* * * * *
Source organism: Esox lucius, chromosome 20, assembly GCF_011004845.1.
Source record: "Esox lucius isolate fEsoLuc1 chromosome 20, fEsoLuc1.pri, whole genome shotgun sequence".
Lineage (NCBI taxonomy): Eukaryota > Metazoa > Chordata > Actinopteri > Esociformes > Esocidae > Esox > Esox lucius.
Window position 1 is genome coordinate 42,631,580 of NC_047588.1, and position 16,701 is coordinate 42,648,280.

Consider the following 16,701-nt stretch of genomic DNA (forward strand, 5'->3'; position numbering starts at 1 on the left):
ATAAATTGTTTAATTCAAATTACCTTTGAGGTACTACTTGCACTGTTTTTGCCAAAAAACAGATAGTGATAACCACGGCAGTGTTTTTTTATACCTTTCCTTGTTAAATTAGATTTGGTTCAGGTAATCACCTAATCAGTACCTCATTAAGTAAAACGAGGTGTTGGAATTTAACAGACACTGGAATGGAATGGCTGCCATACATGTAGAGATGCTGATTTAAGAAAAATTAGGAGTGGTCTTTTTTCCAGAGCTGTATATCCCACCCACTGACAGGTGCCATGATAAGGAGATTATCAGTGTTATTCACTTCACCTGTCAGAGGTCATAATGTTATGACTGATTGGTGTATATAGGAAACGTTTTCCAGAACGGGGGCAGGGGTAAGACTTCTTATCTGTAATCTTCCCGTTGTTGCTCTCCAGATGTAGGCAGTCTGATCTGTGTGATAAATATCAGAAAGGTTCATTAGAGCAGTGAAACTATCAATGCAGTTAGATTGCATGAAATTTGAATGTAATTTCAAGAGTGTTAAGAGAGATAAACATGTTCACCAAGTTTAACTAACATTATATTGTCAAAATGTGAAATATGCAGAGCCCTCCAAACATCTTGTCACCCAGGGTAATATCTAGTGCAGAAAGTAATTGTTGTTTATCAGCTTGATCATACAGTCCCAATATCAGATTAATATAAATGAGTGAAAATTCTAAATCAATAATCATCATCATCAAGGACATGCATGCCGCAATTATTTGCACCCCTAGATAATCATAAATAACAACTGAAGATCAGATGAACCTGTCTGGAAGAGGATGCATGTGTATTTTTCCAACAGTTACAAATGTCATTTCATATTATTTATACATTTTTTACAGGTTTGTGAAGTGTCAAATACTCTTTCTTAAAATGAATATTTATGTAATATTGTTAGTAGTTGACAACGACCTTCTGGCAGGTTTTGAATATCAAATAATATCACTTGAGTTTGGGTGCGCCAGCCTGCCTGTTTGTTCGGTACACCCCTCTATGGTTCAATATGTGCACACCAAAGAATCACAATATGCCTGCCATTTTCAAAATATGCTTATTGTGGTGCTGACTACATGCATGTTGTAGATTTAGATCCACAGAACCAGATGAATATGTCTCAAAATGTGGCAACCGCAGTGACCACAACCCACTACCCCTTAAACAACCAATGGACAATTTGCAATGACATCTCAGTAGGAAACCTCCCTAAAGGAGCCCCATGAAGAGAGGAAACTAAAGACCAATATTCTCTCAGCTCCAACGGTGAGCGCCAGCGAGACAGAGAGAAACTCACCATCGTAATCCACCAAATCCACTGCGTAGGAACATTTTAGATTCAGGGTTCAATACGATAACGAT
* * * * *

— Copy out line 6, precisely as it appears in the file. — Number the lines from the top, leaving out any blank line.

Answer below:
ATAAATTGTTTAATTCAAATTACCTTTGAGGTACTACTTGCACTGTTTTTGCCAAAAAACAGATAGTGATAACCACGGCAGTGTTTTTTTATACCTTTCCTTGTTAAATTAGATTTGGTTCAGGTAATCACCTAATCAGTACCTCATTAAGTAAAACGAGGTGTTGGAATTTAACAGACACTGGAATGGAATGGCTGCCATACATGTAGAGATGCTGATTTAAGAAAAATTAGGAGTGGTCTTTTTTCCAGAGCTGTATATCCCACCCACTGACAGGTGCCATGATAAGGAGATTATCAGTGTTATTCACTTCACCTGTCAGAGGTCATAATGTTATGACTGATTGGTGTATATAGGAAACGTTTTCCAGAACGGGGGCAGGGGTAAGACTTCTTATCTGTAATCTTCCCGTTGTTGCTCTCCAGATGTAGGCAGTCTGATCTGTGTGATAAATATCAGAAAGGTTCATTAGAGCAGTGAAACTATCAATGCAGTTAGATTGCATGAAATTTGAATGTAATTTCAAGAGTGTTAAGAGAGATAAACATGTTCACCAAGTTTAACTAACATTATATTGTCAAAATGTGAAATATGCAGAGCCCTCCAAACATCTTGTCACCCAGGGTAATATCTAGTGCAGAAAGTAATTGTTGTTTATCAGCTTGATCATACAGTCCCAATATCAGATTAATATAAATGAGTGAAAATTCTAAATCAATAATCATCATCATCAAGGACATGCATGCCGCAATTATTTGCACCCCTAGATAATCATAAATAACAACTGAAGATCAGATGAACCTGTCTGGAAGAGGATGCATGTGTATTTTTCCAACAGTTACAAATGTCATTTCATATTATTTATACATTTTTTACAGGTTTGTGAAGTGTCAAATACTCTTTCTTAAAATGAATATTTATGTAATATTGTTAGTAGTTGACAACGACCTTCTGGCAGGTTTTGAATATCAAATAATATCACTTGAGTTTGGGTGCGCCAGCCTGCCTGTTTGTTCGGTACACCCCTCTATGGTTCAATATGTGCACACCAAAGAATCACAATATGCCTGCCATTTTCAAAATATGCTTATTGTGGTGCTGACTACATGCATGTTGTAGATTTAGATCCACAGAACCAGATGAATATGTCTCAAAATGTGGCAACCGCAGTGACCACAACCCACTACCCCTTAAACAACCAATGGACAATTTGCAATGACATCTCAGTAGGAAACCTCCCTAAAGGAGCCCCATGAAGAGAGGAAACTAAAGACCAATATTCTCTCAGCTCCAACGGTGAGCGCCAGCGAGACAGAGAGAAACTCACCATCGTAATCCACCAAATCCACTGCGTAGGAACATTTTAGATTCAGGGTTCAATACGATAACGAT